Watch Now: Organic Fruits and Veggies
2 min. read
Eating fruits and vegetables is an essential part of a healthy, balanced diet. All types of fruits and vegetables are sources of vitamins, minerals and fiber. What’s more, they’re also low in calories.
Organic produce has picked up in sales and popularity, causing many people to wonder if they should be buying organic. While conventional produce is considered safe to eat, there are some benefits to purchasing organic.
For many people, the major reason to shop organic is to reduce exposure to pesticide residues. Due to strict farming practices, organic produce contains less pesticide residue. Several studies have also found that the phytochemicals (the good stuff that helps fight diseases) in fruits and vegetables is higher in organic produce versus conventional crops. The Environmental Protection Agency has significantly reduced the use of pesticides in all products grown in the U.S., and Tom Vilsack, the U.S. Secretary of Agriculture, is committed to helping the organic industry continue to thrive.
Read the Label
Look for the U.S. Department of Agriculture (USDA) Organic Seal to ensure a produce is organic. The Organic Seal on produce indicates that the use of pesticides on plants, soil and in water treatments, and the use of genetically engineered crops or seeds are closely monitored with regular inspection of facilities affiliated with the USDA National Organic Program.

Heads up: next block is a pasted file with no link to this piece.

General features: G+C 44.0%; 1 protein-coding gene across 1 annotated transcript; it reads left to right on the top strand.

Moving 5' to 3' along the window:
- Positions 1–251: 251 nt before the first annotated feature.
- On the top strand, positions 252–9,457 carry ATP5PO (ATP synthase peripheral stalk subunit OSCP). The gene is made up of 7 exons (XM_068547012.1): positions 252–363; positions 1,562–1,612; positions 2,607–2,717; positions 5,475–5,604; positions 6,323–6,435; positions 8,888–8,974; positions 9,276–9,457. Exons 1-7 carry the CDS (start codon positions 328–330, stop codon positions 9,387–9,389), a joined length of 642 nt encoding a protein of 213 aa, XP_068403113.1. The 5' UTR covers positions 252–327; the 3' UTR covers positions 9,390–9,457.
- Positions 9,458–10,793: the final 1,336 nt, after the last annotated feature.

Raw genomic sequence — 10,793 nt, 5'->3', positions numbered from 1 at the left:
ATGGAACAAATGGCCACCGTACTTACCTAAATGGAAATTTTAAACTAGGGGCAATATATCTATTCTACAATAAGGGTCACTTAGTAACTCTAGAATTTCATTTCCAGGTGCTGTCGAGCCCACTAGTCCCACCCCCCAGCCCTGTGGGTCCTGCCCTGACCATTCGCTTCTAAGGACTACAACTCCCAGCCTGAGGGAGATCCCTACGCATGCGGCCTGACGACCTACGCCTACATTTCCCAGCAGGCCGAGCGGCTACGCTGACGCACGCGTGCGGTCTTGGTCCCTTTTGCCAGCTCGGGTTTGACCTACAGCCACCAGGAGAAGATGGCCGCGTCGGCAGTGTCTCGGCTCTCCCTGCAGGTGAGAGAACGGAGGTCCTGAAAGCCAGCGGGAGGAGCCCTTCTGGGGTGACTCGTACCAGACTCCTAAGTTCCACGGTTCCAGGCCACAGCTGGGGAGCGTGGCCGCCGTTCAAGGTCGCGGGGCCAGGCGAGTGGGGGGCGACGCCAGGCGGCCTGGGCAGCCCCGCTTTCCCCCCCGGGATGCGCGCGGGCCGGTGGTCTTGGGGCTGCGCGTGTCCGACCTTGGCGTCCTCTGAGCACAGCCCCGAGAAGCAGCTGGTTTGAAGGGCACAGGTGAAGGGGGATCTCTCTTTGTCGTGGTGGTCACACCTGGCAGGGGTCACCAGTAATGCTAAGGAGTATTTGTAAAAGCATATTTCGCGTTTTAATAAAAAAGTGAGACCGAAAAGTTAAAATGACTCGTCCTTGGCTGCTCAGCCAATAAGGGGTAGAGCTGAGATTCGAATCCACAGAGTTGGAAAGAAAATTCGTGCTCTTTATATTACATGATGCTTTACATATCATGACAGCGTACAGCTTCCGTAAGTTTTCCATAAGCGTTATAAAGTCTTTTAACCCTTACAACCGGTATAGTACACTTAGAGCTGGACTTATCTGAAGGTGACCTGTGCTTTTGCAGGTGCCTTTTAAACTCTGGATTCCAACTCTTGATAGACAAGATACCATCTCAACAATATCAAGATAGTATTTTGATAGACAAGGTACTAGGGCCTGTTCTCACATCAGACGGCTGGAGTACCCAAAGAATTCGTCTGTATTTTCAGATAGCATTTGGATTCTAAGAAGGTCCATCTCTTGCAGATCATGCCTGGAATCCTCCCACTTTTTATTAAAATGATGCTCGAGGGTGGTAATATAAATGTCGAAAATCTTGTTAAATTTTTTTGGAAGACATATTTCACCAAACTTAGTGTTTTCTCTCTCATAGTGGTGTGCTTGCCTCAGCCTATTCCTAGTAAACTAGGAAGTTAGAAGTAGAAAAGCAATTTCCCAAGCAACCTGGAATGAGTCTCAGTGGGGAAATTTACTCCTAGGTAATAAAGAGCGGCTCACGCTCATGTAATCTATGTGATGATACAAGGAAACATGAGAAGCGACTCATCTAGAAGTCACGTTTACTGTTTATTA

You can enjoy fresh produce and stay on a budget. Here are some frugal shopping tips:
- Review weekly store advertisements for sales.
- Plan your menus and put together a shopping list based on what fruits and vegetables are currently in season or on sale.
- Look for produce grown locally and in season. These are often priced lower than other items.
- Purchase items in bulk or in larger quantities when doing so makes sense. Consider freezing unused produce for later use.
- Select fresh whole produce, which will be less expensive than buying pre-washed or pre-cut items.
To balance out your food choices, make sure to serve yourself at least 1 cup of vegetables at lunch and dinner. Choose two fruit servings per day, and add them to your meal or snack choices.
For more information, please watch the video.
About Natalie Castro, M.S., R.D., LDN
Natalie Castro-Romero is the Chief Wellness Dietitian for corporate wellness at Baptist Health South Florida. She earned her bachelor’s degree in nutrition and dietetics from Florida International University. She completed her master’s degree in nutrition and exercise science at the State University of New York, University at Buffalo. Ms. Romero is certified in adult weight management and works passionately to improve the health of both adults and children. Her clinical experience includes working with patients suffering from gastrointestinal disorders and critically ill patients in intensive care. In addition, she has conducted research on eating behaviors and pediatric obesity. Her research has been published in several peer-reviewed medical journals.
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